The Power of Routine

Staff Writer
Mount Shasta Herald

This is an excerpt from my new book, Organizational Psychology for Managers.

My son takes Kenpo Karate. At the end of each class, the instructor has the kids bow and then recite the rules of the school, a short bit about effort and character. The kids then remove their belts and leave the mat. One afternoon, though, instead of the head instructor, one of the other black belts was teaching class. As the class drew to a close, the head instructor stepped onto the back of the mat, kneeled down, and bowed with everyone else. Instead of having the kids recite the rules, the black belt teaching the class told the kids to turn and bow to the head instructor. What followed was a moment of pure confusion: some kids started reflexively reciting the rules. Others half turned, then hesitated when they saw other kids not turning or starting to take off their belts. It took the assistant instructor several tries to get everyone to turn around, bow, and then end class normally.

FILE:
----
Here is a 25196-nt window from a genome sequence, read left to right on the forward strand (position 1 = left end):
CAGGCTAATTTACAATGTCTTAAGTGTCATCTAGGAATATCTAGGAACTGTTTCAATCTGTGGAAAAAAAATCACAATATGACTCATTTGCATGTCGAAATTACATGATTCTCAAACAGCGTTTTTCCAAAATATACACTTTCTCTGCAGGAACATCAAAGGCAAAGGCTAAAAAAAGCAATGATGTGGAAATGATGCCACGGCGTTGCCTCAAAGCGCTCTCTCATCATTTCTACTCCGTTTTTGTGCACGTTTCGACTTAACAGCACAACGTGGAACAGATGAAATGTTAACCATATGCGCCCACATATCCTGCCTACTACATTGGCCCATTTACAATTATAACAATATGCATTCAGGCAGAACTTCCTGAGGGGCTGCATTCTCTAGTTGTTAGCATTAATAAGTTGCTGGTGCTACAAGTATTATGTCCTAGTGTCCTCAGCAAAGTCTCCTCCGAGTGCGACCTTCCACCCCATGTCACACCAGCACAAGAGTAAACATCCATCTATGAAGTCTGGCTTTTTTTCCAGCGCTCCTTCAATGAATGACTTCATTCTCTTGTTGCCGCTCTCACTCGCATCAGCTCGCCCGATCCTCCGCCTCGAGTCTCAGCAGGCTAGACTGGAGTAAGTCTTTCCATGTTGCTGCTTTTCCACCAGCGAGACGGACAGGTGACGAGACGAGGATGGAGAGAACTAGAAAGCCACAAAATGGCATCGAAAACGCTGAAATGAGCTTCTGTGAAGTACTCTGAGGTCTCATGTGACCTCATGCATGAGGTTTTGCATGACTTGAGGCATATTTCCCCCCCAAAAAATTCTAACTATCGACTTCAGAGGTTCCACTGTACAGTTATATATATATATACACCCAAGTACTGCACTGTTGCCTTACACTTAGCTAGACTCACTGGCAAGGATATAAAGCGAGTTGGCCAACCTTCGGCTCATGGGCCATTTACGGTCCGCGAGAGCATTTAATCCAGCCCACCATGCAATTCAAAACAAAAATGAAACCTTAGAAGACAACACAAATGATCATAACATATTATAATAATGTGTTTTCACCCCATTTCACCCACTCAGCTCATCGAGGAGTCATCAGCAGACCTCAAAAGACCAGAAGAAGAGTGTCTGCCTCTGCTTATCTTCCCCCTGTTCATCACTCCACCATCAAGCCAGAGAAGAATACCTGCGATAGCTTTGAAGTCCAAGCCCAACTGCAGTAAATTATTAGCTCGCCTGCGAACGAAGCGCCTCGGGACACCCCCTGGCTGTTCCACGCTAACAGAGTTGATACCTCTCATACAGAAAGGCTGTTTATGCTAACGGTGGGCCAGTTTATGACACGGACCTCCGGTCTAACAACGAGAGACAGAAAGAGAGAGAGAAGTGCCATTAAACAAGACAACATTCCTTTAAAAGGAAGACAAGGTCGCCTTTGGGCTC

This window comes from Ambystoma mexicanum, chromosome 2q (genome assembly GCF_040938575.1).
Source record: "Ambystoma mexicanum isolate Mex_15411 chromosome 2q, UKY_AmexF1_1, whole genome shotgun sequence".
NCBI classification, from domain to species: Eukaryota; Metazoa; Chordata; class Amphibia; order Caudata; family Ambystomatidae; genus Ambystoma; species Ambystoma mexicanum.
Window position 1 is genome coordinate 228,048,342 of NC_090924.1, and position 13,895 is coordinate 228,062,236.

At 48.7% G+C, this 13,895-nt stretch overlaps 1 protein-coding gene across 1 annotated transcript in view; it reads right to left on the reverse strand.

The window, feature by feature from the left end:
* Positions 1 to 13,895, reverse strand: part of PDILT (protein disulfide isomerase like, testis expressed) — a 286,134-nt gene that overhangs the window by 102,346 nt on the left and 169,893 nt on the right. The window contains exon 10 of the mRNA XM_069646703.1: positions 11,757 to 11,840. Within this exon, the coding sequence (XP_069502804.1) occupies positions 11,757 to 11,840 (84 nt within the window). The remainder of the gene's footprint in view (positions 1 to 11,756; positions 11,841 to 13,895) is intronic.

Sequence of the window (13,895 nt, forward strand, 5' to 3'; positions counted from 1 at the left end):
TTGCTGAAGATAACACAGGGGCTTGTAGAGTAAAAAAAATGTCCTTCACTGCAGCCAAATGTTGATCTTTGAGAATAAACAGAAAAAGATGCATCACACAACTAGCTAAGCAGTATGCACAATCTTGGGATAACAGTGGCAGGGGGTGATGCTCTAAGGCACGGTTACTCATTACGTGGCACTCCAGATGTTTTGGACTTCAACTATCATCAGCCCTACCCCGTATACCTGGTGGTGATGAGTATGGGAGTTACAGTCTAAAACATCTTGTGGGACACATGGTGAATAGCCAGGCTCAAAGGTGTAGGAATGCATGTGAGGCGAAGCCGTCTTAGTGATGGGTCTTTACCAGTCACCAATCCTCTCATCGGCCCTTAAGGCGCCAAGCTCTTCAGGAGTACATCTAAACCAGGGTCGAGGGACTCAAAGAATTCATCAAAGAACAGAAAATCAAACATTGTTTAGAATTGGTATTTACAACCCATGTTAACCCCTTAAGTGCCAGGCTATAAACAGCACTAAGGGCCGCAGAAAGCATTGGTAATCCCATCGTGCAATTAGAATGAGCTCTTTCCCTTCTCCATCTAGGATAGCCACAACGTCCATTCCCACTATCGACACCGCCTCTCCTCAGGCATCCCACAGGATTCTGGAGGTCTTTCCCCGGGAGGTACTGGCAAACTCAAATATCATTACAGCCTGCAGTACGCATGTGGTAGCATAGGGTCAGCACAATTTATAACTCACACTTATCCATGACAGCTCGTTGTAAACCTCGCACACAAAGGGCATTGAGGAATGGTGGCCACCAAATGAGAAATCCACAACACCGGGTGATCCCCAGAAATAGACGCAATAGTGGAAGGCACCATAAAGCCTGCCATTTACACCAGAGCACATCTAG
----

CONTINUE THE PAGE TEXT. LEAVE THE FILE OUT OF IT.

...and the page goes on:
Classes normally follow a very predictable routine. It always begins and ends the same way. Changing that routine, as the instructor found, isn’t easy. This is true for all manner of organizational routines. It doesn’t matter whether we’re talking about kids or adults: routines are powerful. As we discussed in chapter eleven, athletes use routines all the time to help them focus and prepare for competition.

There are fundamentally two different types of routines: routines that we deliberately create and routines that we just fall into. Both types are equally powerful. However, while deliberately building a routine is generally beneficial, routines we just fall into are as like as not to be counter-productive.

Balzac combines stories of jujitsu, wheat, gorillas, and the Lord of the Rings with very practical advice and hands-on exercises aimed at anyone who cares about management, leadership, and culture.

Todd Raphael


ERE Media